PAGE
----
The evil in unredeemed desire is far deeper than the law could engender – which is why we are told that anger = murder and lust = adultery. The way evil cannot touch is forgiveness. We need to learn to desire without the need to compete, blame or measure ourselves against. We need to be free to relish good wherever it is found – but who decides what is good?
God gave a prohibition for our protection – which we have consistently ignored – not to eat of the tree whose fruit is knowledge of good and evil. But seeing something withheld led to rivalry and envy – we’ll show him – we’ll do it our way. Paul tells us that the Law is not sinful – Romans 7.7. – I was once alive apart from the Law, but when the command came sin sprang into life and I died. Paul sees the Serpent not as the Devil but as sin. Desire is a gift of God, but not when disfigured by envy. We have victimised the Law making it an instrument of redemptive violence, and locking ourselves within the shadow of death.
Desire turned to envy made what should have been the irenic way to life into the sphere of rivalry, envy and exclusion. Now all life is infected [universality of OS] by such distorted desire – they saw that they were naked – all this through ignoring that prohibition that was there to ensure our well-being.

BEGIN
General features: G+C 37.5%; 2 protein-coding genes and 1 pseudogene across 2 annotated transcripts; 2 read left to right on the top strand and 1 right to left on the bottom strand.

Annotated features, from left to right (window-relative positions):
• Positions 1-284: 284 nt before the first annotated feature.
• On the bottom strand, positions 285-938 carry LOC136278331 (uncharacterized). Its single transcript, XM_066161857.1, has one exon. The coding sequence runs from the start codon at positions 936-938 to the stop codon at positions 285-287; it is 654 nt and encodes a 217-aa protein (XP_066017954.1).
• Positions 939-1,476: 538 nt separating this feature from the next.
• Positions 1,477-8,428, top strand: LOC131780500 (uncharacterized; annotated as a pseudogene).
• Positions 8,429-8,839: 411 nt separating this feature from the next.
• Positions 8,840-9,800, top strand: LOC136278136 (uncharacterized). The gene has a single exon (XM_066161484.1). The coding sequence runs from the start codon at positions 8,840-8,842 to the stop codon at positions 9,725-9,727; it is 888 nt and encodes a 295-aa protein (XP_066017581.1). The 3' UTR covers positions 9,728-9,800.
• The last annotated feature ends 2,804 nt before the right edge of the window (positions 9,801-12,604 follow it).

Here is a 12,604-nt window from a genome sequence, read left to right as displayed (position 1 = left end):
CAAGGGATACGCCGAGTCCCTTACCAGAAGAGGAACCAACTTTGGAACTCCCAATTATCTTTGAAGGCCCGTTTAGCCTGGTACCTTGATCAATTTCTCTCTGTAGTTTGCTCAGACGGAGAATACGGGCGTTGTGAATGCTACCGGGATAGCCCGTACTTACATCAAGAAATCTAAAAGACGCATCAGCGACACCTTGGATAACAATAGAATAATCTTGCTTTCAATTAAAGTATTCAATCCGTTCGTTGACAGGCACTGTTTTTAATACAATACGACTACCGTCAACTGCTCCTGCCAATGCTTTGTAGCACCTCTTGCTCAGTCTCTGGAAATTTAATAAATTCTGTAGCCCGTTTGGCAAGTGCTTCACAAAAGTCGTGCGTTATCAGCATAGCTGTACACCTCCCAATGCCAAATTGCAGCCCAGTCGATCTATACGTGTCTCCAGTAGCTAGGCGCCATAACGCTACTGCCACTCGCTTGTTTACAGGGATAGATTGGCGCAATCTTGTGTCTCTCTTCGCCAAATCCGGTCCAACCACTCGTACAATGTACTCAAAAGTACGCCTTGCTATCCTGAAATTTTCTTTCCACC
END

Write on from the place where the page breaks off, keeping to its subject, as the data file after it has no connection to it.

It is my awareness of me as “I” that results from knowing other than me. Paul insists that it is Faith that allows us access to desire redemption, to desire in ways that owe nothing to envious rivalry. Sin means my “I” is not in control but is itself controlled by distorted desire. What is needed is the way of living that Paul describes as: It is no longer I but Christ living in me [controlling my “I”] – Gal.2.20.
Jesus shows that Original Sin is not of our essence, it is simply evidence of a faulty foundational principle [way of life]. Paradoxically, what Jesus was founding was subversion of the notion founding – in the sense of achieving identity by comparison over against others. It is totally gratuitous in every way… something that existed long before our capacity for distorting desire ever happened. Before Original Sin there is Original Grace.
The tragedy of Original Sin is not that it is universal, but in the universality of the new people we discover what is possible for “I” – to become enabled to move from the universal to the particular; whereas conversion requires recognition of our equality as the foundation of human dignity; unity in diversity, equal but not the same. Original Sin is what we are leaving behind when we take new life seriously. We realise the reality of Original Sin through those who have been set free from it. As Jesus told Nicodemus – we must be born into a new way – not going back and starting again. – Jn.3.3. Death was seen as an extrinsic punishment for sin – we all sin, we all die! Death and sin are connected – distorted desire cannot bring life, since only God is life!